Economists, happiness and barbeque conversations with annoying Outside relatives

If you’ve ever been trapped at a summer barbeque in some big city where annoying relatives keep asking why you live in the Yukon, I have some good news.

The Vancouver School of Economics at UBC has come to the rescue, with a study on happiness in Canada based on 400,000 life-satisfaction surveys from 1,215 mini-regions across Canada.

Economics has traditionally worried more about gross domestic product than human happiness. Fresh research, however, is breaking new trail for the profession and UBC professors are at the forefront.

UBC’s Professor John Helliwell is co-author of the World Happiness Report — yes, that’s the title — along with global economic rock stars such as Richard Layard of the London School of Economics and Jeffrey Sachs of Columbia University.

Over the last decade or two, economists have been fine tuning how to measure happiness and have been doing increasingly ambitious studies.

Helliwell along with Hugh Shiplett and colleagues recently released a report on those 1,215 mini-regions, including the Yukon. Each mini-region has at least 250 respondents, so they have a solid statistical basis.

The first finding is that average happiness varies widely among mini-regions across Canada, from 7.0 to 8.9 out of ten. That may not sound like much, but it is highly statistically significant (more than 20 standard errors, in case you’re asking).

This counters the opinion held by some that people adapt to their surroundings and, other than during wars or similar disasters, have similar levels of happiness.

There is enough data to split the Yukon into two mini-regions, one around Whitehorse and a second covering the rest of the Yukon. The Whitehorse mini-region ranked 593rd out of 1,215. Statisticians would tell you not to read too much into the exact ranking of one mini-region versus another. But if you woke up one recent morning and exclaimed, “I feel slightly above median,” then you would be in line with the Whitehorse data.

In comparison, the rest of the Yukon clocked in at 1,041st.

The study breaks the 1,215 regions down into five groups, then looks at the differences between the happiest fifth of communities and the least happy fifth. It found a surprisingly small link between happiness in the mini-regions and standard economic metrics. Despite the amount of time economists and government officials spend talking about household income and the unemployment rate, these did not have a statistically significant impact on happiness.

On the other hand there are a number of factors you should memorize for your next big-city shindig with those tiresome relatives.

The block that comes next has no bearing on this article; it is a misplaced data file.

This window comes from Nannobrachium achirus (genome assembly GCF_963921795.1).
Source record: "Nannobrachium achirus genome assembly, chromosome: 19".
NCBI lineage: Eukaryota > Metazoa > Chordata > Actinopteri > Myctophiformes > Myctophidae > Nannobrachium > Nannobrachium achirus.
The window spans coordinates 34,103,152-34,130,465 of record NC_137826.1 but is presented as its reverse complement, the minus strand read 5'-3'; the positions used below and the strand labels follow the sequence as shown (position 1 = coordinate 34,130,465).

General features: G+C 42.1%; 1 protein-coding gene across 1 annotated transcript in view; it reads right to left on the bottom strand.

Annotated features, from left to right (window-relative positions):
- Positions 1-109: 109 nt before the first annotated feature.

The top fifth tend to enjoy some things associated with smaller and more rural communities. This includes shorter commute times, lower population density, lower housing costs and a greater sense of belonging to the local community. The top fifth communities also tend to have significantly more people who have resided in the area for five or more years.

Taken in aggregate, the overall story suggests that “life is significantly less happy in urban areas.” This is consistent with a previous study, which had Toronto and Vancouver in a “virtual tie for bottom spot” among the 98 regions defined in that study.

The Whitehorse mini-region’s results are close to the Canadian median in several areas, including the sense of community belonging and the proportion of people spending more than 30 per cent of their household incomes on housing. We had fewer people having lived here for five years or more, lower population density, fewer foreign-born residents and shorter commute times.

The mini-region representing the rest of the Yukon had a greater sense of community belonging than Whitehorse, as well as shorter commute times, fewer people having to spend 30 per cent or more of their household incomes on housing, fewer foreign born residents and a much lower population density. The rest of the Yukon also had a higher mix of people who had lived there more than five years.

If the national relationships highlighted in the study held, then they would suggest these factors would make the rest of the Yukon relatively happier than Whitehorse.

However, as noted above, Whitehorse ranked 593rd and the rest of the Yukon 1,041st. This could be the result of a statistical anomaly. The methodological appendix doesn’t mention if the rest-of-Yukon surveys were undertaken when it was -40. Or perhaps there are other factors the economists need to include in their next study.

It’s good that big-name economists are studying human happiness. As they refine their studies, it should be useful to help policy makers make good decisions.

The study of happiness is serious academic business. It shouldn’t be used for cheap point scoring at the expense of Canada’s less fortunate regions. However, if your annoying relatives keep raising the topic, you can tell them that if you slotted our scores into Canada’s biggest city, Whitehorse’s score is happier than 98 of Toronto’s 104 mini-regions.

If that doesn’t keep them quiet, I suggest you start asking them when the Maple Leafs last won the Stanley Cup.

Keith Halliday is a Yukon economist and author of the MacBride Museum’s Aurore of the Yukon series of historical children’s adventure novels. He is a Ma Murray award-winner for best columnist.